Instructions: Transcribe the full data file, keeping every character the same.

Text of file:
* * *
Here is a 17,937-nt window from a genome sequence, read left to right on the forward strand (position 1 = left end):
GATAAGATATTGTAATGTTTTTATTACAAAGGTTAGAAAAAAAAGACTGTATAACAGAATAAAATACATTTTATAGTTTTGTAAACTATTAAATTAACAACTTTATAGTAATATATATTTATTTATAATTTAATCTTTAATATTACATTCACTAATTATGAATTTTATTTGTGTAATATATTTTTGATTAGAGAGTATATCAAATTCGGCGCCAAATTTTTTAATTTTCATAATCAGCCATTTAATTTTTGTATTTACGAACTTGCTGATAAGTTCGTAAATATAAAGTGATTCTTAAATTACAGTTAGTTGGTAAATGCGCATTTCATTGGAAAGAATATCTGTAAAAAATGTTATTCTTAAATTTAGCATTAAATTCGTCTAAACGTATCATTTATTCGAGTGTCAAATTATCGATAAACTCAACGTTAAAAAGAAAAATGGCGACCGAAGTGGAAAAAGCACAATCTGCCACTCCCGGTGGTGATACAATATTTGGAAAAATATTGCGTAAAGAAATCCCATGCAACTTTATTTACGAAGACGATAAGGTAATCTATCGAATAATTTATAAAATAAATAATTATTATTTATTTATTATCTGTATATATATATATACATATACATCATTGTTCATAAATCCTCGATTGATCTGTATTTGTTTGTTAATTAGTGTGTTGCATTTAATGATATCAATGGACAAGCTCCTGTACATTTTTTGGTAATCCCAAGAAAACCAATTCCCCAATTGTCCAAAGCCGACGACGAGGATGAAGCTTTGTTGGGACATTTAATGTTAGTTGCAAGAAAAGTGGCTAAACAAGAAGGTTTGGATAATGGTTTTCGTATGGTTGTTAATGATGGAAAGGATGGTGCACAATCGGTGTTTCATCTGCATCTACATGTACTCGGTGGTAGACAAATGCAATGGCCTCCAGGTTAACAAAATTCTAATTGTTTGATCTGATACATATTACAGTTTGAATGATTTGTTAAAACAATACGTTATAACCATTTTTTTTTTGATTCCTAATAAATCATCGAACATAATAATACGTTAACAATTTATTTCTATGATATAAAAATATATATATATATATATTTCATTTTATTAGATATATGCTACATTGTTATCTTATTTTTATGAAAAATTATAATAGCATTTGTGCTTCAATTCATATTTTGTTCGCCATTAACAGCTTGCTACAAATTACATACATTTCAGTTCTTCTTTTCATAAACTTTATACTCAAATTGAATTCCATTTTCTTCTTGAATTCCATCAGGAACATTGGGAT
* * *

Here is a 17,937-nt window from a genome sequence, read left to right on the forward strand (position 1 = left end):
GATAAGATATTGTAATGTTTTTATTACAAAGGTTAGAAAAAAAAGACTGTATAACAGAATAAAATACATTTTATAGTTTTGTAAACTATTAAATTAACAACTTTATAGTAATATATATTTATTTATAATTTAATCTTTAATATTACATTCACTAATTATGAATTTTATTTGTGTAATATATTTTTGATTAGAGAGTATATCAAATTCGGCGCCAAATTTTTTAATTTTCATAATCAGCCATTTAATTTTTGTATTTACGAACTTGCTGATAAGTTCGTAAATATAAAGTGATTCTTAAATTACAGTTAGTTGGTAAATGCGCATTTCATTGGAAAGAATATCTGTAAAAAATGTTATTCTTAAATTTAGCATTAAATTCGTCTAAACGTATCATTTATTCGAGTGTCAAATTATCGATAAACTCAACGTTAAAAAGAAAAATGGCGACCGAAGTGGAAAAAGCACAATCTGCCACTCCCGGTGGTGATACAATATTTGGAAAAATATTGCGTAAAGAAATCCCATGCAACTTTATTTACGAAGACGATAAGGTAATCTATCGAATAATTTATAAAATAAATAATTATTATTTATTTATTATCTGTATATATATATATACATATACATCATTGTTCATAAATCCTCGATTGATCTGTATTTGTTTGTTAATTAGTGTGTTGCATTTAATGATATCAATGGACAAGCTCCTGTACATTTTTTGGTAATCCCAAGAAAACCAATTCCCCAATTGTCCAAAGCCGACGACGAGGATGAAGCTTTGTTGGGACATTTAATGTTAGTTGCAAGAAAAGTGGCTAAACAAGAAGGTTTGGATAATGGTTTTCGTATGGTTGTTAATGATGGAAAGGATGGTGCACAATCGGTGTTTCATCTGCATCTACATGTACTCGGTGGTAGACAAATGCAATGGCCTCCAGGTTAACAAAATTCTAATTGTTTGATCTGATACATATTACAGTTTGAATGATTTGTTAAAACAATACGTTATAACCATTTTTTTTTTGATTCCTAATAAATCATCGAACATAATAATACGTTAACAATTTATTTCTATGATATAAAAATATATATATATATATATTTCATTTTATTAGATATATGCTACATTGTTATCTTATTTTTATGAAAAATTATAATAGCATTTGTGCTTCAATTCATATTTTGTTCGCCATTAACAGCTTGCTACAAATTACATACATTTCAGTTCTTCTTTTCATAAACTTTATACTCAAATTGAATTCCATTTTCTTCTTGAATTCCATCAGGAACATTGGGAT